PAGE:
What surprised Ricardel was the way Atkins tinkered with the design. “He customized the guitar to his own specs. What you see in the book is a close-up of how he personalized it. He put a vibrato bar and two pickups on the soundboard beneath the strings,” says Ricardel. “He put a selector switch with an ugly faceplate right on the sound hole to switch the two pickups back and forth. He also added a volume knob and tone control knob to make it into a work horse.”
Photographing Paul Simon, another archtop fan, was easier to schedule. A regular at Rudy’s Music in Manhattan’s Midtown, where he and his wife have been coming for the past 10 years, Simon brought the guitar he had specially designed in 1970 by the late James D’Aquisto. Simon turned to D’Aquisto at a time when most musicians were switching to electric. “He has his name carved in the headstock,” says Pensa. “He and Jimmy D’Aquisto were working together long before I ever knew about these guitars.”
More than the musicians or the collectors, the real heroes of both the book and the Met exhibition are three Italian-American craftsmen — John D’Angelico (1905-1964), his apprentice James D’Aquisto (1935-1995) and John Monteleone, current heir to the tradition. Like Renaissance craftsmen, they passed the secrets of their craft one to the other during the highs and lows of archtop’s popularity.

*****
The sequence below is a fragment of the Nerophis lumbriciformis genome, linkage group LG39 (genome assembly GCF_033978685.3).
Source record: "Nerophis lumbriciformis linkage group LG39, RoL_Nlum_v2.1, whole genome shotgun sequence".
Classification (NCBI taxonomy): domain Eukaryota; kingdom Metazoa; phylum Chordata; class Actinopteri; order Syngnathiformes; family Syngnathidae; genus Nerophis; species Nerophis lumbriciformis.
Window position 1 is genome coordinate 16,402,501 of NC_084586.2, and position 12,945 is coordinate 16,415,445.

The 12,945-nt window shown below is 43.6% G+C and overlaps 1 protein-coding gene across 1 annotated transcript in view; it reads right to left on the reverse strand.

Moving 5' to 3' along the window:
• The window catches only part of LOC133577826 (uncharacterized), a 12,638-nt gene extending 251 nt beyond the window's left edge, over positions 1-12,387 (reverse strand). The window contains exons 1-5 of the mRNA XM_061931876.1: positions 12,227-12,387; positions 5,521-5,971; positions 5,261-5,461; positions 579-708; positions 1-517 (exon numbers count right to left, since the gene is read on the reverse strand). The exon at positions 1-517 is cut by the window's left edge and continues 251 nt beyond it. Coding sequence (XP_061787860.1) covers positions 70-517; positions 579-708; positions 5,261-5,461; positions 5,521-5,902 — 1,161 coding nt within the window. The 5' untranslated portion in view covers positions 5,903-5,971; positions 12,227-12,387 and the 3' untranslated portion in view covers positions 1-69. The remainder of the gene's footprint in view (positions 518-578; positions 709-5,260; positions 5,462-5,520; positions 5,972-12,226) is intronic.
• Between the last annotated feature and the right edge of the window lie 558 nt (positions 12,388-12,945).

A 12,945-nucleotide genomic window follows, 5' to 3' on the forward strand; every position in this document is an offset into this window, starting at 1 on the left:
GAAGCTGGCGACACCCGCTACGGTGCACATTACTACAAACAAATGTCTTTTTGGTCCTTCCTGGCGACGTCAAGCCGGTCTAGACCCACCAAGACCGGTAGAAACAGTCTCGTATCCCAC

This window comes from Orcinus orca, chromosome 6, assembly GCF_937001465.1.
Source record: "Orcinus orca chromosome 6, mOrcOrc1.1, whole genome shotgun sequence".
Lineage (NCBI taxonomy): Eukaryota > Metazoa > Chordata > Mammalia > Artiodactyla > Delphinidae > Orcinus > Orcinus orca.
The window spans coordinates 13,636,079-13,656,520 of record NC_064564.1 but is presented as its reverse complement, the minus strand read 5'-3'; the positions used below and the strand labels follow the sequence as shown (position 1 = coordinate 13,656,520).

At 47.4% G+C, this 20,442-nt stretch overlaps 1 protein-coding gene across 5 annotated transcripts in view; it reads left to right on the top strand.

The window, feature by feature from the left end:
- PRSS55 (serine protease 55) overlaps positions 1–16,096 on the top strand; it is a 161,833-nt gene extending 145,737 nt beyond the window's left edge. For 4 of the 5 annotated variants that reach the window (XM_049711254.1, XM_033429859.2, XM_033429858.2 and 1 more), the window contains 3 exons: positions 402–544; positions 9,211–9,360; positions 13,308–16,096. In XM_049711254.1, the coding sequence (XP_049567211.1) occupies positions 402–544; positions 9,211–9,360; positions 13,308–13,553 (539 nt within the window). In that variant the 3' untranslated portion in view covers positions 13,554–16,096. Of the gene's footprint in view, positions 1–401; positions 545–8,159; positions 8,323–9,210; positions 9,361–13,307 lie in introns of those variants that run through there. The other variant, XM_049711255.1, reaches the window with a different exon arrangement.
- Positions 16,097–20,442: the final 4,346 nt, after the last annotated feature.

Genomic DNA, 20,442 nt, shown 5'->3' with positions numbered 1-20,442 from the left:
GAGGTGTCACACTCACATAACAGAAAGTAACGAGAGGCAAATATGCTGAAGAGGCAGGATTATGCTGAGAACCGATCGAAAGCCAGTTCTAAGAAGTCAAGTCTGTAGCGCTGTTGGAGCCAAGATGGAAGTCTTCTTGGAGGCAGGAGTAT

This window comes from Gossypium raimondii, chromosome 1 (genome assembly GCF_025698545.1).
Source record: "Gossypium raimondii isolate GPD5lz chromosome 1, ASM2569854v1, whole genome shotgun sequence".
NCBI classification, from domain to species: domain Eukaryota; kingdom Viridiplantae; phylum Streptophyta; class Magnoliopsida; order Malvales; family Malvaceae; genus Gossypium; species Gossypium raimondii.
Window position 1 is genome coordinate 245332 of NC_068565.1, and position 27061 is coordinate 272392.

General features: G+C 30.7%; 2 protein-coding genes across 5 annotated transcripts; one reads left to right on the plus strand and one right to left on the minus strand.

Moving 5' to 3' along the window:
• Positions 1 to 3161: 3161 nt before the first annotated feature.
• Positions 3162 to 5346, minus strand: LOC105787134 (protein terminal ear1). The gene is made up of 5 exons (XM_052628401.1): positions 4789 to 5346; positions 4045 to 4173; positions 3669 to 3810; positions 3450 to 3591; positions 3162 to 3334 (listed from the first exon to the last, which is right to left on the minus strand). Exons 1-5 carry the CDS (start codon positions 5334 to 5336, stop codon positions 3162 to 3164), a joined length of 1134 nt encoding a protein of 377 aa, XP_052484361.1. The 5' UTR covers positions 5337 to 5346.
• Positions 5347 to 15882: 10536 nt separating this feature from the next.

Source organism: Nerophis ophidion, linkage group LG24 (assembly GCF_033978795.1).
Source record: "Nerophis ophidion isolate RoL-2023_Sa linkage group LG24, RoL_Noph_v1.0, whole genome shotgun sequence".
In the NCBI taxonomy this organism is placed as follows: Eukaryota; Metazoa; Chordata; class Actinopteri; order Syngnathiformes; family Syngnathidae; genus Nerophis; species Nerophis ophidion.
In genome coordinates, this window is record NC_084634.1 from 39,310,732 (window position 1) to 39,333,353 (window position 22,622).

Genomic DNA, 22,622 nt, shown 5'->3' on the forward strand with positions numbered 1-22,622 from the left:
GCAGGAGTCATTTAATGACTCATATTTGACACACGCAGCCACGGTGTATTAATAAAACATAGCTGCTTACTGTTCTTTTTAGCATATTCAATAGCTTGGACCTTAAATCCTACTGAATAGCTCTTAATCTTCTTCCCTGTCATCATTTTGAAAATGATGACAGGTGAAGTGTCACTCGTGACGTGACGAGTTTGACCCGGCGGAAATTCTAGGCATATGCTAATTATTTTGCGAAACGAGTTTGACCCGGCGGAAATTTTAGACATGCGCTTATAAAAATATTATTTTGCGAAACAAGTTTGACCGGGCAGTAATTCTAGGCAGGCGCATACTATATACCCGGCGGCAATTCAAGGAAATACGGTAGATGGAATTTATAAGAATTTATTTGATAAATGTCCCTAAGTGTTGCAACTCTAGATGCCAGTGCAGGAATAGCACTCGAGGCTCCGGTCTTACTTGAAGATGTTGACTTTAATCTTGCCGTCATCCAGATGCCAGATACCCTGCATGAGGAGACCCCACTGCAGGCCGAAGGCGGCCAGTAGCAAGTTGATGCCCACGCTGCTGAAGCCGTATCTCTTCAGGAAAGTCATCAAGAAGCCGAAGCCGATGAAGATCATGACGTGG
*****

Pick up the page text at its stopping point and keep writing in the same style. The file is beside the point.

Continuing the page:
To demonstrate the breadth of the tradition they represent, Jayson Kerr Dobney, associate curator and administrator in the Met’s department of musical instruments, set 50 works by these makers along with 16 of Ricardel’s photographs against the backdrop of the museum’s extensive collection of priceless Medieval and Renaissance instruments. “Vince’s photographs are so beautiful,” says Dobney. “He provided us with the images we needed.”
The longevity of the archtop tradition, Dobney explains, reflects the growing influence of guitar collectors, many of whom are musicians, on the elite cadre of specialty instrument makers. The tradition began with D’Angelico, who early in the 1900s switched from making mandolins to one-of-a-kind custom guitars designed in the style of the guitars used in big band orchestras. The art that connects mandolins to modern guitars might well have ended in 1964, when D’Angelico died just as The Beatles hit Manhattan, were it not for a handful of musicians and collectors who kept the tradition alive.